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State, Seminole Tribe nearing blackjack deal

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The state and the Seminole Tribe of Florida are inching closer to a deal that would allow the Tribe to keep blackjack at its casinos.

State Sen. Rob Bradley, head of the Senate panel that oversees gambling in Florida, says the dialogue is “heating up.”

“We’ve made some great progress in our discussions on coming to some outline of an agreement,” said Bradley, a Fleming Island Republican who chairs the Regulated Industries committee.

A Tribe spokesman didn’t respond to a request for comment.

“We are now actively engaged in discussions back and forth with the tribe,” Bradley said. “There is a lot of activity and we’re moving forward.”  

The deal is worth big money to both sides.

Card games generate close to 20 percent of gambling revenue, which totals up to $1 billion yearly at the Hard Rock Hotel & Casino in Tampa. The tribe offers blackjack at six other casinos in the state.

In return for exclusive rights to blackjack, the tribe had guaranteed to pay a $1 billion minimum into state coffers over five years.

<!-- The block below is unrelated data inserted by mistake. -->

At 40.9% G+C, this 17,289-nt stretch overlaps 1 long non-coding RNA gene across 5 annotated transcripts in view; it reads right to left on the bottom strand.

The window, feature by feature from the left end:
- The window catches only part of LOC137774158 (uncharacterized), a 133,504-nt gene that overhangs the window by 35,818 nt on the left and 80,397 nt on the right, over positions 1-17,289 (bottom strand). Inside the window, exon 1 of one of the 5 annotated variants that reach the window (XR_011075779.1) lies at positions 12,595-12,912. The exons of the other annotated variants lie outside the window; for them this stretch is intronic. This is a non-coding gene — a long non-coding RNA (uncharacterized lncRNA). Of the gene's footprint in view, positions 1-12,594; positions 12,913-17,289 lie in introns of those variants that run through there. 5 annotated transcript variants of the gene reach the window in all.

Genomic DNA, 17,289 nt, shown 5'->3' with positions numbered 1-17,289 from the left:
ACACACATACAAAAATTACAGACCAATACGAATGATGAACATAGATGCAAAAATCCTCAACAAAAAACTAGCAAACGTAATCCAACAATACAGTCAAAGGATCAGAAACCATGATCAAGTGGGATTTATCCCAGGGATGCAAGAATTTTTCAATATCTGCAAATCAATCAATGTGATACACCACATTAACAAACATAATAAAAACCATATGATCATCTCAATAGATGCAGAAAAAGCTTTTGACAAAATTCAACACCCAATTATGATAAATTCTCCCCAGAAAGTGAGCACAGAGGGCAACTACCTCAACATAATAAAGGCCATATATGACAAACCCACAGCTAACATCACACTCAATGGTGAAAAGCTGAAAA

Part of an agreement known as the Seminole Compact gave blackjack and other “banked card games” to the tribe, but that provision expired at the end of July.

Without a renegotiated deal, the tribe has to stop dealing cards within 90 days, and the clock ticks toward that fall deadline.

A spokesperson for the Department of Business and Professional Regulation, which regulates gambling, said the state “has responded to a request for mediation,” but didn’t make clear whether the state said yes or no.

DBPR communications director Jaime Florez did not immediately respond to a request for clarification.

Still unresolved are allegations by the Tribe that the state broke its exclusivity promise by allowing electronic blackjack and player-banked poker elsewhere in the state, including in South Florida.

Because of that, the Tribe had maintained it can keep offering blackjack and other card games until 2030 – and doesn’t have to pay the state a dime.

Before joining Florida Politics, journalist and attorney James Rosica was state government reporter for The Tampa Tribune. He attended journalism school in Washington, D.C., working at dailies and weekly papers in Philadelphia after graduation. Rosica joined the Tallahassee Democrat in 1997, later moving to the courts beat, where he reported on the 2000 presidential recount. In 2005, Rosica left journalism to attend law school in Philadelphia, afterwards working part time for a public-interest law firm. Returning to writing, he covered three legislative sessions in Tallahassee for The Associated Press, before joining the Tribune’s re-opened Tallahassee bureau in 2013. He can be reached at [email protected]

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